Unstable pigmenting factors

A few years ago Dr. Charles Burnham sent us some seed from plants that were sectoring for a dark orange pigment in the husk, cob, and pericarp. In a covering letter he happened to mention also that his a3 stocks were 'quite variable.'

The orange pigment seems similar if not identical to the P-controlled cob and pericarp pigments that we call 'phlobaphenes.' The pigment can be produced in most plant parts, including sheaths, tassels, glumes, etc., but plants that are heavily pigmented are definitely unhappy. Some families derived from crosses segregate albino, dark purple, and orange-purple seedlings that die at an early stage. At least one family segregates for P-WR, P-WW and also the phlobaphene factor, so it is probably independent of the P locus, although P locus activity may be required for its expression. The homozygote may be lethal, at least in some stocks. The best and most uniform expression is in plants heterozygous for the phlobaphene factor, and also heterozygous Sm/sm. These plants are uniformly orange when mature, with orange anthers, tassels, stems, ligules, leaves and silks.

We obtained our a3 seed from Dr. Ed Coe, and like Dr. Burnham, we have found 'variability.' 'Instability' would definitely be a better word to describe the changes we are recording. The variability seems not to derive directly from the a3 locus, however, after several years of testing and retesting, the following patterns of change seem to be emerging:

The seeds that Dr. Coe provided us were from self-pollinated a3 R-g B-b/K55 A3 r-g b plants. Some 40 different a3 r-g lines have been obtained from these seeds, and for four generations we have never recorded any unexpected plant types, and either from crosses to other stocks, or from self-pollinations. In contrast, lines derived from a3 R-g/- plants not infrequently show anthocyanin sectors of several types, the most common being in the leaf blades. We now have 12 lines, of independent origin in the sense of not being closely related, that have a finely sectored, almost diffuse leaf blade pigment, the factor responsible being inherited together with the R-g allele. The leaf blade pigment does not require a3 or B-b for its expression.

Another type of sectoring occurs in R-g/- Pl/- plants. The pericarps show occasional 'cherry'-type sectors, and in one such ear the sector included a complete kernel. The plant grown from this one seed was uniformly purple in all tissues except anthers and silks. Progeny from this plant have ranged from uniform purple, to purple with fine green sectors, to green with fine purple sectors. Again the factor responsible for the pigmentation is inherited with the R-g allele.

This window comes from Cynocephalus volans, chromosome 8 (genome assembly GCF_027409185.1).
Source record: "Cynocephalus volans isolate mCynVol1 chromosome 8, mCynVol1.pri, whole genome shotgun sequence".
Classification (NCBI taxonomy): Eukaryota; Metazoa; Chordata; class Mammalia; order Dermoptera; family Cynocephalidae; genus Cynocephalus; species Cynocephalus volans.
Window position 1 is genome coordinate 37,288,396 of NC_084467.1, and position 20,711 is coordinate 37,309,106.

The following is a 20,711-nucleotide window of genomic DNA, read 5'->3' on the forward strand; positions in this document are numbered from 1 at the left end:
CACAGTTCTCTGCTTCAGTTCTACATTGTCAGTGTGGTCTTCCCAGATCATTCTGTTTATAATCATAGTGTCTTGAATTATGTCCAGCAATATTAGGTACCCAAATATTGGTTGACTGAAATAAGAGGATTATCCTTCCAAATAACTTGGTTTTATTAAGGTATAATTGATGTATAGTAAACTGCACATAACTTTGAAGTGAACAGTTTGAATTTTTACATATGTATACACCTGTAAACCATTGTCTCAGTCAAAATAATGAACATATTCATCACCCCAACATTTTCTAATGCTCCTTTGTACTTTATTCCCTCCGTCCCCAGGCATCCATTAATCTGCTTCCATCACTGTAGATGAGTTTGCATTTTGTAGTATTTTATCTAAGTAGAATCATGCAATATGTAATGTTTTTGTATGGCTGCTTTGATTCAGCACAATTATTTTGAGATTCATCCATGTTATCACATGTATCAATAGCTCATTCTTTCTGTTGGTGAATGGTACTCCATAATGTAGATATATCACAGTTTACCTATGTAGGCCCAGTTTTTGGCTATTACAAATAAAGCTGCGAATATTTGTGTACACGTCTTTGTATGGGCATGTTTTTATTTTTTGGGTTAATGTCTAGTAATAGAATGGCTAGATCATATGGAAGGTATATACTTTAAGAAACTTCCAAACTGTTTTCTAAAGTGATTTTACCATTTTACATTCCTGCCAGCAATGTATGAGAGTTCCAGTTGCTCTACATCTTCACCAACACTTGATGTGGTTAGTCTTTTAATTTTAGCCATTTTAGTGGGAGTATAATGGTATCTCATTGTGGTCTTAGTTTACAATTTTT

A third type of change is associated with the anthers. Anthers become pigmented in some R-g/- plants. This is a progressive type of change, starting sometimes as a pale 'sun-red' type of pigment and sometimes as fine longitudinal sectors on the anthers only. Seed from these plants give rise to plants with a range of anther colors, from green to full red. The full red anthered plants can in turn have progeny with anthers that range from full red to a deep mahogany, and if a plant color factor is present, the plant pigment ranges into the mahogany also.

One a3 R-g/r-g line, derived from self-pollinating an a3 R-g/W22 a r-g plant, gave a very unusual spectrum of phenotypes. Some plants were uniformly purple, some were green, and some were initially green, and remained green in the lower stem and leaves, but became progressively more purple in the upper parts of the plant so that the tassel and anthers were fully purple. On further analysis we found that the R-g allele had associated with it a leaf blade factor, and that the factor responsible for the progressively appearing pigment was inherited with the r allele. As the pigment changes include the anthers, this r allele is now effectively an r-r allele. We have grown three successive generations of plants derived from this family, and the following pattern of change seems to be fairly predictable: Green-anthered 'r-g' plants when selfed give rise to plants with a range of anther colors from green to pale to red, and the associated plant pigments range similarly from green to purple. Some plants change developmentally from green to purple. Progeny from this latter class are all purple. Progeny from purple plants range from purple to dark mahogany with some plants changing developmentally from purple to mahogany. Mahogany plants have only mahogany progeny. These pigments seem not to require either a3 or B-b, but Pl will enhance the pigments and will turn the mahogany to a bronze-necrotic. It seems that we are recording a type of change that can be registered both somatically and germinally. Dare we mention the word 'paramutation?'

E. D. Styles


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